According to the singer, Lauri, of the Finnish quartet The Rasmus, the album Dead Letters consists of songs that are like a “letter to somebody. It could be an apology, confession or cry out for help.” Remaining members Aki, Eero and Pauli all agree that their music experiments with “raw and naked sounds”. Just hearing the way they describe themselves can make us assume that their music is of a dark, fiery and moody nature.
The band themselves have been together for 10 years and have caused a fuss in their homeland, winning several Finnish Grammy awards. However, they have only recently been discovered in the UK with the release of their latest single, In the Shadows.
After a first impression of a mysterious band, watching the video of In The Shadows is enough to shock the dead. Instead of unearthing a Dimmu Borgir or a Defier tribute band or even a band baring a resemblance to that of HIM, we’re bombarded with a heavy pop sound and a confusion concerning the singer’s gender.
The album commences with the track First Day Of My Life boasting a slamming, metallic guitar riff that momentarily diminishes the image set by In The Shadows. Lyrics such as, “Feel like I’m stoned, wanna be alone, just for a while, unknown,” reveal a more serious, hurt side to the Scandinavian foursome but then mid-song it all changes. A cheesy ’80s Bon Jovi style arena rock bit sets in, leaving the listener bemused and somewhat disappointed that it doesn’t even sound like a good Bon Jovi song.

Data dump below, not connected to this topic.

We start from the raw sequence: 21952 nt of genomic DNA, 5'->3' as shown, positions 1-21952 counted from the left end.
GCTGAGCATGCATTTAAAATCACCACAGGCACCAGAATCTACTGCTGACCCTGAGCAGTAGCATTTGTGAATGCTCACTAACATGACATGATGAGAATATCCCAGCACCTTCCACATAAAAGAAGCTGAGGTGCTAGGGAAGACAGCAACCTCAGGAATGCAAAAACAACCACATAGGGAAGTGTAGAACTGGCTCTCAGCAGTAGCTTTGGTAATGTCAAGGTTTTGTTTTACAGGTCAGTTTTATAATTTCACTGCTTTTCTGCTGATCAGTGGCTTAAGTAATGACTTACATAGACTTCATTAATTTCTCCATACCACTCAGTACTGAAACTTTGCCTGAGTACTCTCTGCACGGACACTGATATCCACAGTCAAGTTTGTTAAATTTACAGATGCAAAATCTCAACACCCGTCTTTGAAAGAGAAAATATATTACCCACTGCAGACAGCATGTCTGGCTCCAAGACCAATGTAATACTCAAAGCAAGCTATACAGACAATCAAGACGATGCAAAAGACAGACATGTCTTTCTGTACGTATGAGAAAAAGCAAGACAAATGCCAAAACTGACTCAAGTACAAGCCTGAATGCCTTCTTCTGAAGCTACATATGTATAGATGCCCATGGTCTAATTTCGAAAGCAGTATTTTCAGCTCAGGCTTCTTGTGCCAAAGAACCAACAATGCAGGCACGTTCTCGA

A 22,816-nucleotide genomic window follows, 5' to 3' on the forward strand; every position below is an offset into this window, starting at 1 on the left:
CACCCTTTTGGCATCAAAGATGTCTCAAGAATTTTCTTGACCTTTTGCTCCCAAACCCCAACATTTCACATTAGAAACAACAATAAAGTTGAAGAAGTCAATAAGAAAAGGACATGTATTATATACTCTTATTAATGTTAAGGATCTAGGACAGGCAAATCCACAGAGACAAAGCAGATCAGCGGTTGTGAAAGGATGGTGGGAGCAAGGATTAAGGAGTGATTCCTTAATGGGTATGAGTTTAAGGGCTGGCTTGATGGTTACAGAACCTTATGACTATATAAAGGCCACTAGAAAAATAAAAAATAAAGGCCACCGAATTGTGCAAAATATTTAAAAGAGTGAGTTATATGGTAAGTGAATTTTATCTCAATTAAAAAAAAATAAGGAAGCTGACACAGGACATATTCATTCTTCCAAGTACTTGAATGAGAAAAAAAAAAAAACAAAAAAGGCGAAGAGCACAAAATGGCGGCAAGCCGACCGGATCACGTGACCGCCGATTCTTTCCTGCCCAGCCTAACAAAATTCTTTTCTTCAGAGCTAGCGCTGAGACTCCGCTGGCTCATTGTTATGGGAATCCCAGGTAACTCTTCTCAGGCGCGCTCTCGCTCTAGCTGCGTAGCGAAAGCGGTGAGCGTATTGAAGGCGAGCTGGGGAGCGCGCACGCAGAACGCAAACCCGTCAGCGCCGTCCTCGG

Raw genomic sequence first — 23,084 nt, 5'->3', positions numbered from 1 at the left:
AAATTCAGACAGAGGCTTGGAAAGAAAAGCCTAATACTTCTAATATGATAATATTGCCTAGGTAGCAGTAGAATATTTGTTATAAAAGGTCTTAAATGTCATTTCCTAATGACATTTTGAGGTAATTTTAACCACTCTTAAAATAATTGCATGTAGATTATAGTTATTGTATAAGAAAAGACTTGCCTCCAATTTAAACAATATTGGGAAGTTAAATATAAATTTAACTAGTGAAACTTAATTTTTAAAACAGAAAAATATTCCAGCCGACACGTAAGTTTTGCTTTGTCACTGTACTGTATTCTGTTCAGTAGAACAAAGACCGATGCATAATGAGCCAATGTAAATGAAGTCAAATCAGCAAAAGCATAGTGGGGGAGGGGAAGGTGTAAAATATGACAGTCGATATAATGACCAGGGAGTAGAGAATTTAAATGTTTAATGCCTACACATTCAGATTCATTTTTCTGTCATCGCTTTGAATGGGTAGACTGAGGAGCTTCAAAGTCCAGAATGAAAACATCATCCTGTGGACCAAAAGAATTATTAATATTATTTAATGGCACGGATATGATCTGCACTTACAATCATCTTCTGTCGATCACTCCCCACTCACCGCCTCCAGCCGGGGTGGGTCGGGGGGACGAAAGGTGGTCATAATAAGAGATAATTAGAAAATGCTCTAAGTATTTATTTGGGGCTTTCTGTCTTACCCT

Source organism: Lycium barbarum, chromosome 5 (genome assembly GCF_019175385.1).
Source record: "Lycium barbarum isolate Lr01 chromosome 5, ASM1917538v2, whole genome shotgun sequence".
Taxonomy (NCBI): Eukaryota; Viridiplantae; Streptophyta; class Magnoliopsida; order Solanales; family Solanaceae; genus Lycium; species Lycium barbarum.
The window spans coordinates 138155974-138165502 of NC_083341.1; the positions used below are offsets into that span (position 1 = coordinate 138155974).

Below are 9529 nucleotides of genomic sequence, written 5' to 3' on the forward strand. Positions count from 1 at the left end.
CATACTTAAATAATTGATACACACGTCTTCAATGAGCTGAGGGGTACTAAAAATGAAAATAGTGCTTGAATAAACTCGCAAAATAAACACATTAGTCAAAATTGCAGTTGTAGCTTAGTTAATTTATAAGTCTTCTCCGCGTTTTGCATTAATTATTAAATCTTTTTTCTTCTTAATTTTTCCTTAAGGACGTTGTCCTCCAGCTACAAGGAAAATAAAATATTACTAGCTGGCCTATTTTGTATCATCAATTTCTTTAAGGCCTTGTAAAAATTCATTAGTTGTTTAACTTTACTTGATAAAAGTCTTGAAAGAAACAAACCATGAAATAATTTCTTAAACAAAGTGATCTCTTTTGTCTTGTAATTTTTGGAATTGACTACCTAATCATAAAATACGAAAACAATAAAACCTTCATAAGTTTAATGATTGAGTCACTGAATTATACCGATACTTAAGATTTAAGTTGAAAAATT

This is not the only song to follow that pattern. Still Standing (title inspired by Elton John?), Not Like The Other Girls and The One I Love are so ’80s that mental images of the band dressed as Brian Johnson of AC/DC come to mind. Hey, if it works in School of Rock, it could easily happen to The Rasmus.
Music is not the only aspect of this album to be picked up on. “She lives in the clouds, she talks to the birds,” from Not Like The Other Girls makes me wonder whether Lauri’s plea of being stoned in First Day Of My Life should be taken seriously.
Criticisms aside, songs such as In the Shadows and Guilty experiment with the mid ’90s punk-influenced pop genre, containing lots of “Wooooo”s, and “Oh oh oh oh!”s. Time To Burn even sounds like ’90s indie Brits Ocean Colour Scene.
The album ends with the harrowingly named Funeral Song, which displays a popular theme of the album – heartbreak – and the greatest lyrical moment of the album: “I died in my dreams. What’s that supposed to mean?” Nice. Like the rest of the album, this song consists of a catchy chorus but with an innocent truth underlying the song.
Acting more as a diary, Dead Letters boasts honesty in its open lyrics, uncovered by analogy or contradiction. It’s not an album I’d have in my stereo on repeat but it’s not an album that I’d dismiss. First impressions may be everything to some but just let this one grow on you. It’s not life changing but rarely anything is these days. It’s just a shame that it’s one of those albums where the first single release is the best track.